If the new year is all about getting a fresh start, then the combination of new year, new century and new millennium offers the possibility for a fresher start than most other January renewals. Now is the time to take a close look at your life and decide what needs changing, what needs discarding and what needs to be introduced to make things better.

Most rituals of purification and revitalization contain a physical component. It is not only symbolically that the body and mind are linked. When we eat or drink too much, we are likely to feel burdened and sluggish on all levels. When we exercise, we feel enlivened mentally as well as physically. A fast or a cleansing diet will revitalize the mind and the spirit as well as cleanse the body.

To design your own purification ritual, first determine your goals. Do you want to do something dramatic, or just ease yourself into a simpler, purer lifestyle for a time? Take your character into account as well. If you are the ascetic type, a complete fast will probably seem enjoyable to you. If you are one who does not feel alive without the pleasures of regular food and drink, you may be better off with a ritual that eliminates only one or two items from your diet, or with a ritual based on adding exercise or some other positive element rather than one which deprives you of something. You would possibly not stick to a very austere regime, and the sense of failure would be the overwhelming result of the experience. Not an auspicious start to a program of self-renewal!

The basic rules for fasting are simple: Consult your health specialist beforehand; if you are an inexperienced faster, try it for a day only and drink lots of water, fruit juices and herbal teas; even if you are experienced, never undertake a rigorous fast without arranging for regular medical monitoring. A cleansing diet is almost always based on eliminating all alcohol, caffeine, processed foods, meats, white-flour products and sugar and sugary products from the diet.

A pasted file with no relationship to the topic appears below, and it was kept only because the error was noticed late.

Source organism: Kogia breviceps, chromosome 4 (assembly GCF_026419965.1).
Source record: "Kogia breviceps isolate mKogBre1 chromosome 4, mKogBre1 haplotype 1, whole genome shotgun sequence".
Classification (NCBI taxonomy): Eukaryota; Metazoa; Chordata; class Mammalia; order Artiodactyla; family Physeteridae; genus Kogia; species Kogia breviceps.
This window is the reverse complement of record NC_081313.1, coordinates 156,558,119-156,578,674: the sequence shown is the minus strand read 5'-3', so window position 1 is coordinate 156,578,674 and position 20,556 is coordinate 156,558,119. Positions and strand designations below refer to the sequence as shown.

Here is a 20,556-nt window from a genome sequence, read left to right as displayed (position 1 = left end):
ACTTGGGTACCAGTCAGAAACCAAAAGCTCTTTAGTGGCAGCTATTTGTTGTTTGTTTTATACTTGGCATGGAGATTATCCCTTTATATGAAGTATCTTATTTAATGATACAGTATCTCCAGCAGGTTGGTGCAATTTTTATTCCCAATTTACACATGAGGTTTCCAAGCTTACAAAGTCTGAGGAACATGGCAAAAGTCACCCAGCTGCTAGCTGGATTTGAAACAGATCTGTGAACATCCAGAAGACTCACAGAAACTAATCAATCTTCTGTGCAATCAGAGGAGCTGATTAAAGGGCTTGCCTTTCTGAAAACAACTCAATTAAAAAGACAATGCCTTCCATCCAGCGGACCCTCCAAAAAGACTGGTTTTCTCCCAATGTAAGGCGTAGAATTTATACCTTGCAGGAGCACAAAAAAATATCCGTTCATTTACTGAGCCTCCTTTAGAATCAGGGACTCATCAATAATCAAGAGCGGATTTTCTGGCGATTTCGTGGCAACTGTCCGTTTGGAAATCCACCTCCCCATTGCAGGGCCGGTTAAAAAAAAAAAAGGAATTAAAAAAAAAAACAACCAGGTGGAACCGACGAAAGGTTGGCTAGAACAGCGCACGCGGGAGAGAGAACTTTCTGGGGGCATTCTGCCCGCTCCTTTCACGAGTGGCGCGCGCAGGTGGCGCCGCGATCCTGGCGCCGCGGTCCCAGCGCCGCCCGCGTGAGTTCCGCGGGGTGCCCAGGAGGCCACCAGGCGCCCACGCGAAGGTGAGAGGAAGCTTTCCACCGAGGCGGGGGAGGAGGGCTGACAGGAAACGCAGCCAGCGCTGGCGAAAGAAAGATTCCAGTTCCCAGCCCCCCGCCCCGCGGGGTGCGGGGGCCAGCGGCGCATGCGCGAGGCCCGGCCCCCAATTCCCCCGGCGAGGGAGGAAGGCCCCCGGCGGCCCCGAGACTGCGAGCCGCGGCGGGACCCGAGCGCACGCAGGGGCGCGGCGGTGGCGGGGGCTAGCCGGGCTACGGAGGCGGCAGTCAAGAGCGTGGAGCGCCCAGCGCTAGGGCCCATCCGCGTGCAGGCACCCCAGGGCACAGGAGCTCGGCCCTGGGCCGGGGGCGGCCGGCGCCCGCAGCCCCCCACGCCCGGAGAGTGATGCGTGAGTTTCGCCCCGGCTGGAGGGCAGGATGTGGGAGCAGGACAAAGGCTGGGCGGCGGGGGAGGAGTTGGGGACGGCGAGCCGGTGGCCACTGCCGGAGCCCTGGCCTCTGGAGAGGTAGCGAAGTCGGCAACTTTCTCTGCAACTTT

The usual cleansing diet relies on raw fruits and raw or lightly steamed vegetables and lots of water, and it is usually followed for a week or so. As for the fast, if you are unused to such nutritional experiments, consult a specialist.

Other ways to design your own purification ritual include the following:

* Choose one thing to eliminate. Tobacco, alcohol, sweets, potato chips, white flour, red meat, whatever you really wish you didn’t indulge in. As they say, choose your poison — and stop taking it.

* Eat less.

* Add something beneficial to your diet. An herbal supplement or tea, a liter of water a day, three fresh fruits daily, whole grains or vitamins.

* Add something to your exercise program. Start running, take up a new discipline, start stretching.

* Exercise more often.

* Get more fresh air.

* Breathe more deeply. Even the smallest adjustment to your lifestyle can make a big difference to how you feel. Among the rewards may be better health, clearer skin, more energy, a more optimistic outlook, greater stamina and at the very least, a sense of self-respect due to having achieved a goal.

Think positively of the adjustment you decide to make and it will be easier — if you consider it a chore it will be hard to maintain it in your weaker moments.

Remember, as you embark on any of these programs of purification and renewal, that habits are hard to change, whether they are good habits or bad ones. Be patient with yourself. It may take a while for the bad habits to drift into oblivion.

Make your new habits good ones, and may your new year be wonderful!

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